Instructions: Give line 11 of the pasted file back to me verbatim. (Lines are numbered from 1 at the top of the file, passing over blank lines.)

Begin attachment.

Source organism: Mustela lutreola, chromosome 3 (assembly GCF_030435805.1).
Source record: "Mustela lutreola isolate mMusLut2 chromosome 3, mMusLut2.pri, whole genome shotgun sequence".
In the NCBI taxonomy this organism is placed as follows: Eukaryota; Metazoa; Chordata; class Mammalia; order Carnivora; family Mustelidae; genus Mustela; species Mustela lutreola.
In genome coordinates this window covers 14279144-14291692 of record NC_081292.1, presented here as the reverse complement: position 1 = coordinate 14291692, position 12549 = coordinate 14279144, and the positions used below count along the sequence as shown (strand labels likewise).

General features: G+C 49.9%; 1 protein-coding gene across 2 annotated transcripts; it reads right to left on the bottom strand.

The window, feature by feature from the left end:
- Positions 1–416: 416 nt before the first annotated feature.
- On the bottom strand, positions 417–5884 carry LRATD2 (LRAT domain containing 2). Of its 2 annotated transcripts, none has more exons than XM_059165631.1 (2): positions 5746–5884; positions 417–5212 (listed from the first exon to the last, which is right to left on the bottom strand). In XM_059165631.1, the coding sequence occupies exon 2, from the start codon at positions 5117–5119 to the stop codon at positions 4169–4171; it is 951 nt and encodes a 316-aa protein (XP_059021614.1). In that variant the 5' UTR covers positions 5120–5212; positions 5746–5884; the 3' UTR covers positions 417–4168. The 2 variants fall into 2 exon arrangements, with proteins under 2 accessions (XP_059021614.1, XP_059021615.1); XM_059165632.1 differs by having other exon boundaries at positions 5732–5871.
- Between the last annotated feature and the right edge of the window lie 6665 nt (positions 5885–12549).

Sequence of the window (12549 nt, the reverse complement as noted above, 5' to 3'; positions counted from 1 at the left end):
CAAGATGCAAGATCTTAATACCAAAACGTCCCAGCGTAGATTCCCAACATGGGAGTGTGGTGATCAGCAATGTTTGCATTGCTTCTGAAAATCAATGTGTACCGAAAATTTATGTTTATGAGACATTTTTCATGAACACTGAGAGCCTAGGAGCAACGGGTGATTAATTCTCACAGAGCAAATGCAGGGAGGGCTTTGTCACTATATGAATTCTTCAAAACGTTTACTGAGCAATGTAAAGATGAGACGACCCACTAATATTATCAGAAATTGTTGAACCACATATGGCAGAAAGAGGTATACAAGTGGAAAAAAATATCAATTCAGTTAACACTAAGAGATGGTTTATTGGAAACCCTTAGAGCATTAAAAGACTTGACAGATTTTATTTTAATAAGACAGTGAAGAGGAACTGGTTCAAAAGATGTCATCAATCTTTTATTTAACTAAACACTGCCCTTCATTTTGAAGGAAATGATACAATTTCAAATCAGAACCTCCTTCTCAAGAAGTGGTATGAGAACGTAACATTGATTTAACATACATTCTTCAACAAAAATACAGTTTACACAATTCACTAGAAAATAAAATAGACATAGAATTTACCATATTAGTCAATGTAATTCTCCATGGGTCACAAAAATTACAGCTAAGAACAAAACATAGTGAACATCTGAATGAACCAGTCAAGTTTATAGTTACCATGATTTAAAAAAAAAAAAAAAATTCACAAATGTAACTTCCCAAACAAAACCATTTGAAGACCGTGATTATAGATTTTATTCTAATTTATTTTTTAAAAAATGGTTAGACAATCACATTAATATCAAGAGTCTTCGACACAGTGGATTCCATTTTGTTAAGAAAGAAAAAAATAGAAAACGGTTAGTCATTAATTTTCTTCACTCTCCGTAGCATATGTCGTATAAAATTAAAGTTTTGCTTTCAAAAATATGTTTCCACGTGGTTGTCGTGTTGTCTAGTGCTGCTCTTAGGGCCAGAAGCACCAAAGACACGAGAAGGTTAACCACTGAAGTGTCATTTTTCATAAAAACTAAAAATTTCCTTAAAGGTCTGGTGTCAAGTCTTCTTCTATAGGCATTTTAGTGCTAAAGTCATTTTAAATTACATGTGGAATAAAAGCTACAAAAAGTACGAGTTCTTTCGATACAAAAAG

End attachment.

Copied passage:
CAAGATGCAAGATCTTAATACCAAAACGTCCCAGCGTAGATTCCCAACATGGGAGTGTGGTGATCAGCAATGTTTGCATTGCTTCTGAAAATCAATGTGTACCGAAAATTTATGTTTATGAGACATTTTTCATGAACACTGAGAGCCTAGGAGCAACGGGTGATTAATTCTCACAGAGCAAATGCAGGGAGGGCTTTGTCACTATATGAATTCTTCAAAACGTTTACTGAGCAATGTAAAGATGAGACGACCCACTAATATTATCAGAAATTGTTGAACCACATATGGCAGAAAGAGGTATACAAGTGGAAAAAAATATCAATTCAGTTAACACTAAGAGATGGTTTATTGGAAACCCTTAGAGCATTAAAAGACTTGACAGATTTTATTTTAATAAGACAGTGAAGAGGAACTGGTTCAAAAGATGTCATCAATCTTTTATTTAACTAAACACTGCCCTTCATTTTGAAGGAAATGATACAATTTCAAATCAGAACCTCCTTCTCAAGAAGTGGTATGAGAACGTAACATTGATTTAACATACATTCTTCAACAAAAATACAGTTTACACAATTCACTAGAAAATAAAATAGACATAGAATTTACCATATTAGTCAATGTAATTCTCCATGGGTCACAAAAATTACAGCTAAGAACAAAACATAGTGAACATCTGAATGAACCAGTCAAGTTTATAGTTACCATGATTTAAAAAAAAAAAAAAAATTCACAAATGTAACTTCCCAAACAAAACCATTTGAAGACCGTGATTATAGATTTTATTCTAATTTATTTTTTAAAAAATGGTTAGACAATCACATTAATATCAAGAGTCTTCGACACAGTGGATTCCATTTTGTTAAGAAAGAAAAAAATAGAAAACGGTTAGTCATTAATTTTCTTCACTCTCCGTAGCATATGTCGTATAAAATTAAAGTTTTGCTTTCAAAAATATGTTTCCACGTGGTTGTCGTGTTGTCTAGTGCTGCTCTTAGGGCCAGAAGCACCAAAGACACGAGAAGGTTAACCACTGAAGTGTCATTTTTCATAAAAACTAAAAATTTCCTTAAAGGTCTGGTGTCAAGTCTTCTTCTATAGGCATTTTAGTGCTAAAGTCATTTTAAATTACATGTGGAATAAAAGCTACAAAAAGTACGAGTTCTTTCGATACAAAAAG